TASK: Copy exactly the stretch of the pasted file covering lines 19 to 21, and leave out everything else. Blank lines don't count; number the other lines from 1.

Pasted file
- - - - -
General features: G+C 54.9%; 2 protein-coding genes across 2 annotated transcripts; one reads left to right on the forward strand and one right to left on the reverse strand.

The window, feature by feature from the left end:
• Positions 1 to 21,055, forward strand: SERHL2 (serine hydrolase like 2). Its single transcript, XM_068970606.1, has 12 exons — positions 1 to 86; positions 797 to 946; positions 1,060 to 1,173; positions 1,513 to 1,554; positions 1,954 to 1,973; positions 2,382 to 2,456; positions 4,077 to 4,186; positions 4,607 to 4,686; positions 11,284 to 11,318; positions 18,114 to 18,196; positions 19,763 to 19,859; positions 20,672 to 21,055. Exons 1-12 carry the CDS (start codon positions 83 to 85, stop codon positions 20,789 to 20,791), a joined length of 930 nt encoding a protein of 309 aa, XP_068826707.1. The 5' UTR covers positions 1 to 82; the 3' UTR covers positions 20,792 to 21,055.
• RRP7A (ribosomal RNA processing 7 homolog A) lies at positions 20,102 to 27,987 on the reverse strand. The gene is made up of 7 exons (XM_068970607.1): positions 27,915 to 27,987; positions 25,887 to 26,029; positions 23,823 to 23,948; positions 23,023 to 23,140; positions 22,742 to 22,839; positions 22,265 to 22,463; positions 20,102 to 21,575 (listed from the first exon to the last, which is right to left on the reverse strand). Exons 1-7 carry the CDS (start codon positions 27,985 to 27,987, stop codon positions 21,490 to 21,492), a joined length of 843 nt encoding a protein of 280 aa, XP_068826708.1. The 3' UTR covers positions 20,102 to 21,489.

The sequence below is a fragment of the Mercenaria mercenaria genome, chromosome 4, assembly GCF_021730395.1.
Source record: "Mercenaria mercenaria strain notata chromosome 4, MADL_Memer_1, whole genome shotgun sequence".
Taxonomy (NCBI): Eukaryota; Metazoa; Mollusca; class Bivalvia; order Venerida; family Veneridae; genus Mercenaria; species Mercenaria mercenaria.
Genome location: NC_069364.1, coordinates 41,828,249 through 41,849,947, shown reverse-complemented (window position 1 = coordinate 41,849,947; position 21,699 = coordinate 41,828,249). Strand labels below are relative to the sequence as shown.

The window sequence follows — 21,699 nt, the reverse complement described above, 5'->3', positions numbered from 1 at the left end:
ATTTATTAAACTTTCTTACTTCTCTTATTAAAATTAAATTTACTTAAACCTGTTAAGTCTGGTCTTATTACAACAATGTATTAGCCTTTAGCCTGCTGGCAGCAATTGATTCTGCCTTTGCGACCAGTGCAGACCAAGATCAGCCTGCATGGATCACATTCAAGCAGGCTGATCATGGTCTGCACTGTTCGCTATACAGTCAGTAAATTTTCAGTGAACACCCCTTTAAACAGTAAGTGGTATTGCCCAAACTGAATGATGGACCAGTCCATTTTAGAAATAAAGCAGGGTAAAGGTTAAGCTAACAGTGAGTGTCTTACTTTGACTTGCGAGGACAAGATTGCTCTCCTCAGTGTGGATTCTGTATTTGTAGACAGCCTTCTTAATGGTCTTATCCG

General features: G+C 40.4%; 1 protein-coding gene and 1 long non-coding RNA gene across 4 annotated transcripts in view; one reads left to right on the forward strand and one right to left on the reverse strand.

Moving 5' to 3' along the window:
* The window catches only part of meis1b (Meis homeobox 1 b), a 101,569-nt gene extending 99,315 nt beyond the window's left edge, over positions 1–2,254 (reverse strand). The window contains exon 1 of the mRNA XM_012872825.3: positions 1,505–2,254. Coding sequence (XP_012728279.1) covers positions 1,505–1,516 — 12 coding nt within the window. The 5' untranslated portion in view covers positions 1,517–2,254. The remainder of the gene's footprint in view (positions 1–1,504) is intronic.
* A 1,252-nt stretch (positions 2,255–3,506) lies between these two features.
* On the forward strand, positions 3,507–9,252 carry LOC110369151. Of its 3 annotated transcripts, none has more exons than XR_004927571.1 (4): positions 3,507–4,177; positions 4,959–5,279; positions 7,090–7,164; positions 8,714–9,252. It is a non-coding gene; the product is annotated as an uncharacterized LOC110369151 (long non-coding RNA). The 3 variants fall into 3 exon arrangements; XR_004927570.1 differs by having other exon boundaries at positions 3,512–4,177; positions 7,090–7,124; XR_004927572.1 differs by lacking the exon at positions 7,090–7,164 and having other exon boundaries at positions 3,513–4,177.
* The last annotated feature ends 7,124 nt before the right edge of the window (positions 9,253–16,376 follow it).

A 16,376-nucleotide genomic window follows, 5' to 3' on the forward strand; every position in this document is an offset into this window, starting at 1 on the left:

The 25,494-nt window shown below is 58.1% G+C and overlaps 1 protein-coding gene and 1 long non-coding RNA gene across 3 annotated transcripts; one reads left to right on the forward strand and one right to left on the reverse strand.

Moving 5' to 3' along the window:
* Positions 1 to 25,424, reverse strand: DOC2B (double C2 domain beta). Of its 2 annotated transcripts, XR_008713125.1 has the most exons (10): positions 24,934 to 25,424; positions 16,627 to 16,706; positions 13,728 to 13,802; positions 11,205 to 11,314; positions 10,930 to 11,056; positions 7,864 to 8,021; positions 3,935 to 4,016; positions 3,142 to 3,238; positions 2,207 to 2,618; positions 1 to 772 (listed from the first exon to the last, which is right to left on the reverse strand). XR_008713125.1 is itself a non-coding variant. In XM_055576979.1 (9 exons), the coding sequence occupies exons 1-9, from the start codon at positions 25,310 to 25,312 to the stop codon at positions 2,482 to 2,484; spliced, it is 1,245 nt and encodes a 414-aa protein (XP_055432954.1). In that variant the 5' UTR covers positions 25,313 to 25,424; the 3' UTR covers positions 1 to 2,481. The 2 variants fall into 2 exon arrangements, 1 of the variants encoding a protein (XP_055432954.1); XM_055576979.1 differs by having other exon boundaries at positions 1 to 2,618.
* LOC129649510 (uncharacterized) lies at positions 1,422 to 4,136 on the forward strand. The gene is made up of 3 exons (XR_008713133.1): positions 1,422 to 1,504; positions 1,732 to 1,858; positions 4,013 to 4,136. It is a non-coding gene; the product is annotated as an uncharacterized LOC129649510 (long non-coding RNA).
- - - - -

Moving 5' to 3' along the window:
* Positions 1 to 25,424, reverse strand: DOC2B (double C2 domain beta). Of its 2 annotated transcripts, XR_008713125.1 has the most exons (10): positions 24,934 to 25,424; positions 16,627 to 16,706; positions 13,728 to 13,802; positions 11,205 to 11,314; positions 10,930 to 11,056; positions 7,864 to 8,021; positions 3,935 to 4,016; positions 3,142 to 3,238; positions 2,207 to 2,618; positions 1 to 772 (listed from the first exon to the last, which is right to left on the reverse strand). XR_008713125.1 is itself a non-coding variant. In XM_055576979.1 (9 exons), the coding sequence occupies exons 1-9, from the start codon at positions 25,310 to 25,312 to the stop codon at positions 2,482 to 2,484; spliced, it is 1,245 nt and encodes a 414-aa protein (XP_055432954.1). In that variant the 5' UTR covers positions 25,313 to 25,424; the 3' UTR covers positions 1 to 2,481. The 2 variants fall into 2 exon arrangements, 1 of the variants encoding a protein (XP_055432954.1); XM_055576979.1 differs by having other exon boundaries at positions 1 to 2,618.
* LOC129649510 (uncharacterized) lies at positions 1,422 to 4,136 on the forward strand. The gene is made up of 3 exons (XR_008713133.1): positions 1,422 to 1,504; positions 1,732 to 1,858; positions 4,013 to 4,136. It is a non-coding gene; the product is annotated as an uncharacterized LOC129649510 (long non-coding RNA).